LINGUIST List 8.1575

Sun Nov 2 1997

Sum: Diachronic Development of Rhythmic Patterns

Editor for this issue: Martin Jacobsen <martylinguistlist.org>


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  1. Z. Bond, Diachronic Development of Rhythmic Patterns

Message 1: Diachronic Development of Rhythmic Patterns

Date: Sun, 2 Nov 1997 22:06:53 -0500
From: Z. Bond <bondwatson.cns.ohiou.edu>
Subject: Diachronic Development of Rhythmic Patterns

 
	Last month, I posted a query concerning diachronic development
of rhythmic patterns (syllable vs. stress timing) in languages. I have
received more than 20 kind responses. To all respondents, my
gratitude.
 
	In this posting, I'll summarize the main themes of the
respondents.
 
	Many respondents pointed out that there are dissenting
opinions concerning the stress-timed, syllable-timed dimension or
dichotomy. In general, phonologists tend to accept descriptions of
languages as stress-timed vs. syllable-timed whereas phoneticians
tend to be skeptical about the distinction.
 
Several respondents indicated that these terms have no clear phonetic
correlates. We could as easily call one set of languages green and the
other purple. It might be premature to examine historical development
until we have a clearer idea about what the dimension or dichotomy
corresponds to.
 
Robert Port (Indiana) and Alice Faber (Yale) have ongoing research
programs in this area. Bob Port has some recent studies available on
his home page, http://www.cs.indiana.edu/~port.
 
A number of respondents cautioned that tone (F0) patterns should not
be overlooked in describing the rhythmic patterns of languages.
 
Rather than focusing on the timing of syllables, perhaps other
properties are responsible for rhythmic impressions. In particular,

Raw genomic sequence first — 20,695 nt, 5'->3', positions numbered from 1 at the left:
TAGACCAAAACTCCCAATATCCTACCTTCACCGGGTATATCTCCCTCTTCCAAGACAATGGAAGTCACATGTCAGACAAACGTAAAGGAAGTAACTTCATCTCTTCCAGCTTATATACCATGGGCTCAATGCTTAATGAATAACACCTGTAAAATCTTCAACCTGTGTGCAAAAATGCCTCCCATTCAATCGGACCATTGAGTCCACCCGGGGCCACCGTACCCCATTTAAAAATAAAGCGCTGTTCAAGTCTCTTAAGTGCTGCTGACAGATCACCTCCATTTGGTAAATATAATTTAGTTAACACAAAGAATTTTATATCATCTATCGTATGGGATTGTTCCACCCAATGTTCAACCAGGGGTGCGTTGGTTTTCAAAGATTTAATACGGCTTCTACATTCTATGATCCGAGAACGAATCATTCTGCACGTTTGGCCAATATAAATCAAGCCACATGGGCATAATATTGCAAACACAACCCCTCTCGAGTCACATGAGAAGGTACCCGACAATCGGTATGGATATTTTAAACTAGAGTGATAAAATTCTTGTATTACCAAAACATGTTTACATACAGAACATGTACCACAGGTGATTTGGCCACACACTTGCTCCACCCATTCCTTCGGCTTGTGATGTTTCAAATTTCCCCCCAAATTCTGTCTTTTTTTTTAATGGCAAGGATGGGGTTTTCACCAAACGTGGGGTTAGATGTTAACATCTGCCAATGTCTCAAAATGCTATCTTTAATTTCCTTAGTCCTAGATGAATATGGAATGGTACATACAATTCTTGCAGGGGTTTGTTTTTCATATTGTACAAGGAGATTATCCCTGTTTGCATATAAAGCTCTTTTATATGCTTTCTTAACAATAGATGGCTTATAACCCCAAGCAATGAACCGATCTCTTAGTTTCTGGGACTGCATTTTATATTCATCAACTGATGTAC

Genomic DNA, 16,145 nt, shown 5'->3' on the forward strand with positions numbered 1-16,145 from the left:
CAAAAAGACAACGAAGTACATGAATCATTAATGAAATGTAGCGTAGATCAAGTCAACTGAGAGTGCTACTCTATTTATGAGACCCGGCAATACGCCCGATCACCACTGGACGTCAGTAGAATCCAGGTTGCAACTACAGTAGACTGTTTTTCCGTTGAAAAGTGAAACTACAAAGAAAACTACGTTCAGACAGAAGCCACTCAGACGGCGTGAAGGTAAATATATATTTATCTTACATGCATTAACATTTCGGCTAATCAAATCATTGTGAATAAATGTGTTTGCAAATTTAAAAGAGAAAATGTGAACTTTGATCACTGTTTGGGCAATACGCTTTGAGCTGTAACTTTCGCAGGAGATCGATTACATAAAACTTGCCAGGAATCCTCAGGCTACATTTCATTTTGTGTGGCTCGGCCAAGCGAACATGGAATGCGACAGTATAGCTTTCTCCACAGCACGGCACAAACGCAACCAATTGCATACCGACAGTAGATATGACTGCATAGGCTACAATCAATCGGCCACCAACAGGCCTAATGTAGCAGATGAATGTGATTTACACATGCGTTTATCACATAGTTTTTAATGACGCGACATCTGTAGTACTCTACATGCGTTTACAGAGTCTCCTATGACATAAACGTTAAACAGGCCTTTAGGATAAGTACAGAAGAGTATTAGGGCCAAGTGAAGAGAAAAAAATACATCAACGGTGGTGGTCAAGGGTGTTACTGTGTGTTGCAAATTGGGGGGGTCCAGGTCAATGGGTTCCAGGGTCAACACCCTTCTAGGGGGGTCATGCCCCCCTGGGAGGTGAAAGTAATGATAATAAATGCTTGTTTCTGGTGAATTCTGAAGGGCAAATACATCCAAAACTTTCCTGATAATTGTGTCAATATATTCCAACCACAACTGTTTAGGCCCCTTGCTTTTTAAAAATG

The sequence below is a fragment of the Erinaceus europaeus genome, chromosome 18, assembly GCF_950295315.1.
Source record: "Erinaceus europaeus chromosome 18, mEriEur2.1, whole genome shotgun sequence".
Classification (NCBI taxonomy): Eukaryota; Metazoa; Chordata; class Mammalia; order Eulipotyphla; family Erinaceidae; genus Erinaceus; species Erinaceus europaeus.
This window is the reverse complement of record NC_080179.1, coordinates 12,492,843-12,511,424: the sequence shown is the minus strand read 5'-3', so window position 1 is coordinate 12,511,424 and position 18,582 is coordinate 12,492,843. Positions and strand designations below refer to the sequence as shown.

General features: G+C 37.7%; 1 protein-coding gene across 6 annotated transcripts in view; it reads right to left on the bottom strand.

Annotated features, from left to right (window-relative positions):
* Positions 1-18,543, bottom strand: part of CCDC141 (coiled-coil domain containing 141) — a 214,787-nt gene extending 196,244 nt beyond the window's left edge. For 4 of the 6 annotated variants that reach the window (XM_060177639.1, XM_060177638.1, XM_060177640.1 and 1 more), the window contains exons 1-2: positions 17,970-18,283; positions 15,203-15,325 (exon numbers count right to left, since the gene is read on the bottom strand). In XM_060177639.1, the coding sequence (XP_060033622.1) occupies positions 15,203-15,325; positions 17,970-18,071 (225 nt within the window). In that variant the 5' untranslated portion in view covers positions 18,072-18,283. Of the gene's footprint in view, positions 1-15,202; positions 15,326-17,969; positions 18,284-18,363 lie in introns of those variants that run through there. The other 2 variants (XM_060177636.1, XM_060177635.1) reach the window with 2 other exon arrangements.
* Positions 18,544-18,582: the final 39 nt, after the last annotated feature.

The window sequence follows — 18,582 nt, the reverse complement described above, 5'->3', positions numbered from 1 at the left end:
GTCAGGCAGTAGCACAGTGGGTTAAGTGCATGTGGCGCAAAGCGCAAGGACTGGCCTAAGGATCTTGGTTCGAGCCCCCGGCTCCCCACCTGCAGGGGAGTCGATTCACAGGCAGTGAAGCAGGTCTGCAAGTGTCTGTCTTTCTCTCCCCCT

vowel reduction and variation in syllable structures may responsible.
 
One responded suggested that Brazilian Portuguese may be stress-timed;
if this is so, languages may shift from one rhythmic category to
another relatively rapidly.
 
The following references were recommended by respondents (often by
more than one):
 
Abercrombie, D. (1967) Elements of General Phonetics.
 
Bertinetto, P. M. (1989) Reflections on the dichotomy 'stress-
vs. syllable timing', Revue de Phonetique Appliquee, 91/93 99-130.
 
Carvalho, J. B. de (1989) Phonological conditions on Portuguese clitic
placement: on syntactic evidence for the stress and rhythmical
patterns. Linguistics 27, 405-436.
 
Crystal, T. H. & House, A.S. (1990) Articulation rate and the duration
of syllables and stress groups in connected speech, JASA 88, 101-112.
 
Cutler, Anne (1996) Prosody and the word boundary problem, in Morgan &
Demuth (eds.) Signal to Syntax.
 
Dauer, R. M. (1983) Stress timing and syllable timing reanalyzed,
Jl. of Phonetics 11, 51-62.
 
Donegan, P. & Stampe, D. (1983) Rhythm and the holistic organization
of language structure, Parasession on the interplay of phonology,
morphology and syntax, Chicago Linguistic Society.
 
Dufter, A. (1995) Ansaetze zu einer rhythmologishen
Sprachtypologie. Available from www.coli.uni-sb.de/~fs-
coli/procs/dufler.html. Includes an extensive bibliography.
 
Faber, D. (1986) Teaching the rhythms of English: A new theoretical
base, IRAL 4, 183-198.
 
Lehiste, I. (1977) Isochrony reconsidered, Jl. of Phonetics 5,
253-263.
 
Nakatani, L. H. & OConnor, K. D. (1981) Prosodic aspects of American
English speech rhythm, Phonetica 38, 84-106.
 
Nooteboom, S (1997) Prosody. In Handbook of Phonetic Sciences,
Hardcastle & Laver, eds.
 
Pike, K. The Intonation of American English, 1945.
 
Port, R. F., Dalby, J. & ODell, M. (1987) Evidence for mora timing in
Japanese, JASA 81, 1574-1585.
 
Trammell, R. L. (1993) English ambi-syllabic consonants and
half-closed syllables in language teaching, Language Learning 43,
195-238.
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